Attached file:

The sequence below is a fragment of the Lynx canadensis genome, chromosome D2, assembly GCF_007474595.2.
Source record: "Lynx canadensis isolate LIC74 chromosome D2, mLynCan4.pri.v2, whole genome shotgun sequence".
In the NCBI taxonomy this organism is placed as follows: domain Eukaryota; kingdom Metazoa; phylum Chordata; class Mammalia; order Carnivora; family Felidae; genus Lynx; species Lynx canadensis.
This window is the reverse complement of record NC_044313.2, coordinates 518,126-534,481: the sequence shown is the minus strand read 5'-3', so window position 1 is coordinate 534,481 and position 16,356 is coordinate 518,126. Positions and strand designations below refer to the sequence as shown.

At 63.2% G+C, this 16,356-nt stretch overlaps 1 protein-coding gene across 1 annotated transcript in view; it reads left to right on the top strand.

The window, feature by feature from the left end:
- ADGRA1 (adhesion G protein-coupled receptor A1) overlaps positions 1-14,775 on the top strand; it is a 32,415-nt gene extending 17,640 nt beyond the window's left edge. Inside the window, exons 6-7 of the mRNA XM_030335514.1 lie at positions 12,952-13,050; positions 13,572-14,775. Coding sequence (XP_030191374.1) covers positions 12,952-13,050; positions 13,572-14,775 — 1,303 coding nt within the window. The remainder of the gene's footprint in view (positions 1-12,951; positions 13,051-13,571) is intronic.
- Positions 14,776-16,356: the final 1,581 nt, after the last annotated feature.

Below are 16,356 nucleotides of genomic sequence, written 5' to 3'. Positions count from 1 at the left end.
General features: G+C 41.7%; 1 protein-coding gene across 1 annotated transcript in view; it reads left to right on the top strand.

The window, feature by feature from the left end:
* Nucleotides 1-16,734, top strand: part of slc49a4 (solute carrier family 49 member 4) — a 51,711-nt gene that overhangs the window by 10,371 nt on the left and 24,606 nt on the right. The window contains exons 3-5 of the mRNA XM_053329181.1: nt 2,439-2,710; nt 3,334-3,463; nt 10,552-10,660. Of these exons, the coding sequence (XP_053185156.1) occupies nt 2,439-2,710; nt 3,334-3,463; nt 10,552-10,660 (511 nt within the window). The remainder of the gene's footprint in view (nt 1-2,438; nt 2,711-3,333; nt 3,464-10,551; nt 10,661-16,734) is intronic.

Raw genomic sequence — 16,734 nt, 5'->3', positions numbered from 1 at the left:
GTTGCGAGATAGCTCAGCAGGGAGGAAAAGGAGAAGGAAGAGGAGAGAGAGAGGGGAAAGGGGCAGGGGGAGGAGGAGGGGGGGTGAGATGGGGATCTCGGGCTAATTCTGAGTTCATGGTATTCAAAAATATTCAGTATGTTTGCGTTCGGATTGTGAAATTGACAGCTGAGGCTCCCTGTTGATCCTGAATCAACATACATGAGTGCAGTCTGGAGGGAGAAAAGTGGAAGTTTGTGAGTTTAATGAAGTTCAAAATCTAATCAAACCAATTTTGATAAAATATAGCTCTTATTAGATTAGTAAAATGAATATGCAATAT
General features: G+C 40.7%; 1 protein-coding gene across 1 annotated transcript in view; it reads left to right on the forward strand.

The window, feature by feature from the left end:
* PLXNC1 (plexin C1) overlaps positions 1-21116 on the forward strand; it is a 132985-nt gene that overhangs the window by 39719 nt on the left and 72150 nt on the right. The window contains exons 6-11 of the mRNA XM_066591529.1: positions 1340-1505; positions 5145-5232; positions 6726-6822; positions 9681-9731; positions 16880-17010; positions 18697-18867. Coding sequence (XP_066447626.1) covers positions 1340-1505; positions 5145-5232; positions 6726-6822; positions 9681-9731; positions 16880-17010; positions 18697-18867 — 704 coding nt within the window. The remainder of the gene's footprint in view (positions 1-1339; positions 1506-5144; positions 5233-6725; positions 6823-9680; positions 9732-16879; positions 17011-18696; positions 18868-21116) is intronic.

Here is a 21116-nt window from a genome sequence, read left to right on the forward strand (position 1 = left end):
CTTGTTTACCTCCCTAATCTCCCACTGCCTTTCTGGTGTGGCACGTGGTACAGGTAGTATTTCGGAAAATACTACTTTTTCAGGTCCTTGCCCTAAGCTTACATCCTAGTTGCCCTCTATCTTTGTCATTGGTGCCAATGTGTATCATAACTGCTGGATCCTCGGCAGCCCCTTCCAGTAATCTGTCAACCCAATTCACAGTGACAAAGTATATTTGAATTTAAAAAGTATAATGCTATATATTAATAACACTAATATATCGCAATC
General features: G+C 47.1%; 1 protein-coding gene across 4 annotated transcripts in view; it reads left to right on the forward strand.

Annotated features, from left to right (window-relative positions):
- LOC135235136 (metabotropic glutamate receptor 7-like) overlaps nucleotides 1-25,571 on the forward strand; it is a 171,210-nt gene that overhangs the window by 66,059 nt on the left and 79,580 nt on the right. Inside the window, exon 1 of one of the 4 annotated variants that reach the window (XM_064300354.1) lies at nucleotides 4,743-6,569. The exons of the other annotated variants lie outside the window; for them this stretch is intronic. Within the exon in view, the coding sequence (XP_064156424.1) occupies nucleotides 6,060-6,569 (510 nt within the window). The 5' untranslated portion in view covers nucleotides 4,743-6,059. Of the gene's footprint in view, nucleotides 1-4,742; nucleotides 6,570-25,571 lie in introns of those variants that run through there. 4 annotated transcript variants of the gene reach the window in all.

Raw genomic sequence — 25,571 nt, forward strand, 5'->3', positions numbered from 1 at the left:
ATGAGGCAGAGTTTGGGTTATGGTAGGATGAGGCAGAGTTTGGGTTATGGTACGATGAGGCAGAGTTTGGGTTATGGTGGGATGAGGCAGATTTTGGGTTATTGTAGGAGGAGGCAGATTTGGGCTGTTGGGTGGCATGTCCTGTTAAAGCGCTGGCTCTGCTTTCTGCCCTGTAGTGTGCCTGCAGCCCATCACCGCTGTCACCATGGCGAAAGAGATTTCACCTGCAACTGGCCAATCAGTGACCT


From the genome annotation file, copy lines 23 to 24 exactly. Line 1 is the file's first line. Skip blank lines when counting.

Raw genomic sequence — 25,571 nt, forward strand, 5'->3', positions numbered from 1 at the left:
ATGAGGCAGAGTTTGGGTTATGGTAGGATGAGGCAGAGTTTGGGTTATGGTACGATGAGGCAGAGTTTGGGTTATGGTGGGATGAGGCAGATTTTGGGTTATTGTAGGAGGAGGCAGATTTGGGCTGTTGGGTGGCATGTCCTGTTAAAGCGCTGGCTCTGCTTTCTGCCCTGTAGTGTGCCTGCAGCCCATCACCGCTGTCACCATGGCGAAAGAGATTTCACCTGCAACTGGCCAATCAGTGACCT